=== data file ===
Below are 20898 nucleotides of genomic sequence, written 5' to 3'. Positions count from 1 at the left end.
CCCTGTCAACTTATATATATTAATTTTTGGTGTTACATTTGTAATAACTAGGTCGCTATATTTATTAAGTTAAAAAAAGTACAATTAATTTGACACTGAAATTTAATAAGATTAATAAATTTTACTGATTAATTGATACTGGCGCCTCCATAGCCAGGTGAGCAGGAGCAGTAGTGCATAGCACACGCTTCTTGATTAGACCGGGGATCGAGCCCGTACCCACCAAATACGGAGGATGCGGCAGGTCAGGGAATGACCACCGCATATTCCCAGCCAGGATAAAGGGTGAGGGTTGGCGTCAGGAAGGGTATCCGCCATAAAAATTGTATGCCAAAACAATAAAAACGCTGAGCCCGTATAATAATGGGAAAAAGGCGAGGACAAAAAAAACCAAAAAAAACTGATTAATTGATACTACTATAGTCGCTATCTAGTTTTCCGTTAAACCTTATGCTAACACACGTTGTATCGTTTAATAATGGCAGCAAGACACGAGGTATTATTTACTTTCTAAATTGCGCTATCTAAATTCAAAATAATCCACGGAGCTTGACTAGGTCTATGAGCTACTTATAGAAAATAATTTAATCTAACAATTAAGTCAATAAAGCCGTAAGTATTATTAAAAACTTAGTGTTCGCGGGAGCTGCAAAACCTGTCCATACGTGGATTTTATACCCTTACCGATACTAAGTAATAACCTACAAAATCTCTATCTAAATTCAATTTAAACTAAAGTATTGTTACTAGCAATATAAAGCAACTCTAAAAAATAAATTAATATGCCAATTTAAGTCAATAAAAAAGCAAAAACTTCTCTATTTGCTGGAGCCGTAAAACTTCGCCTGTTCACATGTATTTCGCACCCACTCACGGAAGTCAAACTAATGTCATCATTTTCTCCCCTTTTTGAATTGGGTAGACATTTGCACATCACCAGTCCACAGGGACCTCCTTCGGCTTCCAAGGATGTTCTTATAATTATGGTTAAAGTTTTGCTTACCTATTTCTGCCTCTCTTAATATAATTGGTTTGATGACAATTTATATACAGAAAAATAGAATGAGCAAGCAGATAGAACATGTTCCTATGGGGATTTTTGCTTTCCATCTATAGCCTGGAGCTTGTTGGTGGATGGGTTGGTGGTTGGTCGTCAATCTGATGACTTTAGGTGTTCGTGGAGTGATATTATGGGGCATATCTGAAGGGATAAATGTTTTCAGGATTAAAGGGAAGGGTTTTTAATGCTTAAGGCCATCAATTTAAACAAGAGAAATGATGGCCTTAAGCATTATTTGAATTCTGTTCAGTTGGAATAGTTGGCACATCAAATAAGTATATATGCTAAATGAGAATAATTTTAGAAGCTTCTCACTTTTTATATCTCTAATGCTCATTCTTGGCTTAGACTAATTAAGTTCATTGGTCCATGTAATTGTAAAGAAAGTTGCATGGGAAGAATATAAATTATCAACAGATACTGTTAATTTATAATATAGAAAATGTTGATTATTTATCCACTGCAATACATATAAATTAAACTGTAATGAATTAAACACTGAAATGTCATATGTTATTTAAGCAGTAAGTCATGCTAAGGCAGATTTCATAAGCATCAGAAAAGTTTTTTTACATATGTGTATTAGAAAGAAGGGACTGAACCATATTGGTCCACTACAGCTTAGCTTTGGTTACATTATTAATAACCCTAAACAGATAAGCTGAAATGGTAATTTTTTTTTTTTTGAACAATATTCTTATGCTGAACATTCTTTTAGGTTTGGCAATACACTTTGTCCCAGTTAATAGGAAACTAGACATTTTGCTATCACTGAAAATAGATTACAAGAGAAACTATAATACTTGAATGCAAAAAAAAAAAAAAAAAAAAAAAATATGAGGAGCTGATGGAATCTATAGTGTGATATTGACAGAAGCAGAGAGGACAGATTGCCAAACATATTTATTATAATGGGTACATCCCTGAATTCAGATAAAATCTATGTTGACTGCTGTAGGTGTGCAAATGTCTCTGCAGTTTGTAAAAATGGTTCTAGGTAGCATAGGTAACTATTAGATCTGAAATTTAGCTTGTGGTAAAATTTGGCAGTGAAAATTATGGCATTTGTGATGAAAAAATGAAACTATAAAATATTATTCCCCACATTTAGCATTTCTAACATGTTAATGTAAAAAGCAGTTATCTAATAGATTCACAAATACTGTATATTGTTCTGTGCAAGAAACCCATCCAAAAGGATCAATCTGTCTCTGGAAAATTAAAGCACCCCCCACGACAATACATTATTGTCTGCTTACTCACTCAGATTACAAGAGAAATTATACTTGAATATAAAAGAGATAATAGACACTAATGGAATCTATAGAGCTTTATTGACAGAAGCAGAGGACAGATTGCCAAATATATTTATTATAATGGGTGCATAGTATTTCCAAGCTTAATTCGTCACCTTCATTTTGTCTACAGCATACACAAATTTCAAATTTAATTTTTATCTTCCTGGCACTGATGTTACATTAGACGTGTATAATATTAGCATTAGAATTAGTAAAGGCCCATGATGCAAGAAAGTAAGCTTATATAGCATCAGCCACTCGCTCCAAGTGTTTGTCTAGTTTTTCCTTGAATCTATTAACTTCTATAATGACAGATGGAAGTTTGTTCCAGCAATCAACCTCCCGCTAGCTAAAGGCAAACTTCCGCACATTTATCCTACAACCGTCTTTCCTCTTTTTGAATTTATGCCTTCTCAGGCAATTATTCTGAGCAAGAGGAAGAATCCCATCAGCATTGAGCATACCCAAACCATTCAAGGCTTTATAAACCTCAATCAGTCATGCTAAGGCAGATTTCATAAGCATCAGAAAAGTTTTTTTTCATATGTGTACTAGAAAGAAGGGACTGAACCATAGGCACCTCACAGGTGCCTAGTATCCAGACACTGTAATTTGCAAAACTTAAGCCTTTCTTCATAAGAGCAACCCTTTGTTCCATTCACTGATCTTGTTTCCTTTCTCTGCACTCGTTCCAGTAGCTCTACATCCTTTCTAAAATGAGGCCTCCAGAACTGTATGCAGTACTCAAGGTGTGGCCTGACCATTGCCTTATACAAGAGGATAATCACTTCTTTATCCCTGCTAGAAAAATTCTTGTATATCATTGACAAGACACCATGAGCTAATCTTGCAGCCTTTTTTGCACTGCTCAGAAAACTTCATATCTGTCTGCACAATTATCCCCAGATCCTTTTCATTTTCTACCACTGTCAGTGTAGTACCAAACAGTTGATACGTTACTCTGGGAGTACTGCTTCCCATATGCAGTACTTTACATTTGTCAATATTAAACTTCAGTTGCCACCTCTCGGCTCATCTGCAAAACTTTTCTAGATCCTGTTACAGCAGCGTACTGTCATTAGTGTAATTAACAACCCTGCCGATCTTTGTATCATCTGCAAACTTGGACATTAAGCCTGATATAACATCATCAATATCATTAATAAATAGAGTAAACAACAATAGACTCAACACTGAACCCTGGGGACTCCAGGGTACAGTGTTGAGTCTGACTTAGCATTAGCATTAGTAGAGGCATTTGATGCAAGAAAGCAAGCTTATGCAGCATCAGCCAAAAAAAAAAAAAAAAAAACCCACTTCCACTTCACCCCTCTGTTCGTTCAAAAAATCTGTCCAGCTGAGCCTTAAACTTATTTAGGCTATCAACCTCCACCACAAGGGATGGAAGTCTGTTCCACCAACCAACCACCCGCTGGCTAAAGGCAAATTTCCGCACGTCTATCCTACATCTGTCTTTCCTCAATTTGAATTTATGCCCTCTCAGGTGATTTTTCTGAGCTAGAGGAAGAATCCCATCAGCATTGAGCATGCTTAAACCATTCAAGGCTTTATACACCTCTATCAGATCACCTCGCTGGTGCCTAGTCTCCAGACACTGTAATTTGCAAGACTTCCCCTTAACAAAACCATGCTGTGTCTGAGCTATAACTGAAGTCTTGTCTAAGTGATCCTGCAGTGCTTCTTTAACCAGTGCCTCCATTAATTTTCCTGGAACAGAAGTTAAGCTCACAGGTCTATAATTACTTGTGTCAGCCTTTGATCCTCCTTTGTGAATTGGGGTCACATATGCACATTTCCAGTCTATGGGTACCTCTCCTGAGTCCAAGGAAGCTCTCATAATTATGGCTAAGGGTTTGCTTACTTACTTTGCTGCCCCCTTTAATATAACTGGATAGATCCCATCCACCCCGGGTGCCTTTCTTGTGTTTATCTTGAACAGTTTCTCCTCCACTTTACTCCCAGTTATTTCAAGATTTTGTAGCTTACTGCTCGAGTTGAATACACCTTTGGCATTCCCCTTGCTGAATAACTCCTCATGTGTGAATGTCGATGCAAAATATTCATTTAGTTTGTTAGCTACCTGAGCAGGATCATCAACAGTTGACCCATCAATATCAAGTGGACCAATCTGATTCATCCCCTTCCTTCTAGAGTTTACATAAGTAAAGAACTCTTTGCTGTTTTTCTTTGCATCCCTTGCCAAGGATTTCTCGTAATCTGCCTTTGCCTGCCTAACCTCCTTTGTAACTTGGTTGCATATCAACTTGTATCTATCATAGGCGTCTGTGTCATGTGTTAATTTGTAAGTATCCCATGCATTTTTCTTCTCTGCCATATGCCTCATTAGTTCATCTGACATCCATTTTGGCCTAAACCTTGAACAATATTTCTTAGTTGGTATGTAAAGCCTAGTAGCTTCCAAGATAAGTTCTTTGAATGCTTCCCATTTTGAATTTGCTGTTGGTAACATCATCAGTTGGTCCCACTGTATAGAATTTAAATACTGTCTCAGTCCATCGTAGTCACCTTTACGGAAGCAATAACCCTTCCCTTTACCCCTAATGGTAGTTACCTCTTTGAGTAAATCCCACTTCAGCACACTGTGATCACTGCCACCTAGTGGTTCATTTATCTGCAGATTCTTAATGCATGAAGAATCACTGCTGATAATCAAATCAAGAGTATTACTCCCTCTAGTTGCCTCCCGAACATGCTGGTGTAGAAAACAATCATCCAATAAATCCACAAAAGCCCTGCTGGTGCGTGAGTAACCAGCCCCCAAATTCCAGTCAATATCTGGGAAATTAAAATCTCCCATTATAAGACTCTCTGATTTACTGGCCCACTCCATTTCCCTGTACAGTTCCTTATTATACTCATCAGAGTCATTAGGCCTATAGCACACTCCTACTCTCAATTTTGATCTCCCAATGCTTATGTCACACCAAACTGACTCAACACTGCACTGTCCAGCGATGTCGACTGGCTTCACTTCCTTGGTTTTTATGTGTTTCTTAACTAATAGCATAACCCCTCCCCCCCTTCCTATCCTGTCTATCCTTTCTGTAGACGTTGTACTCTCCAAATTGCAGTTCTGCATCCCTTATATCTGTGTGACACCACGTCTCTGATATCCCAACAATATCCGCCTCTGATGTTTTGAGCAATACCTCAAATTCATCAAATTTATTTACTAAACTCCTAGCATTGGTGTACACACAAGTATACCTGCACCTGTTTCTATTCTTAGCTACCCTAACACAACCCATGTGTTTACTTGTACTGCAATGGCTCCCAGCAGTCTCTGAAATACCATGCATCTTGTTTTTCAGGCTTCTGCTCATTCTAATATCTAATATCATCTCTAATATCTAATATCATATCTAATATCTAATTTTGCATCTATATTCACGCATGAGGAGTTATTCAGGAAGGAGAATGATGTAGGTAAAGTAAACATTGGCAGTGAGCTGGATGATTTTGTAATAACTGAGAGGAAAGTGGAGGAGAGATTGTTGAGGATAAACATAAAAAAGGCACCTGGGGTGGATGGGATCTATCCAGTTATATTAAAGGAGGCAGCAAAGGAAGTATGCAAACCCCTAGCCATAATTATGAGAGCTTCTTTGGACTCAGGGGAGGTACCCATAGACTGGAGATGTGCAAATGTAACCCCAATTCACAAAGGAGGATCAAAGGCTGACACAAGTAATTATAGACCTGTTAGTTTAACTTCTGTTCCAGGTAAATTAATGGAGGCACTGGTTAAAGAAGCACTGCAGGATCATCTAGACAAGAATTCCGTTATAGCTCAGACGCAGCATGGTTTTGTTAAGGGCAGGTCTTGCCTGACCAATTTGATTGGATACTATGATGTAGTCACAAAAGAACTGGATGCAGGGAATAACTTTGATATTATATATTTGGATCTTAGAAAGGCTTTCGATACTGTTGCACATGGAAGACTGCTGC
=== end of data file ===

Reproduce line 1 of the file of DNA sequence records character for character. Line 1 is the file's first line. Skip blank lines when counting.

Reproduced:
Below are 20898 nucleotides of genomic sequence, written 5' to 3'. Positions count from 1 at the left end.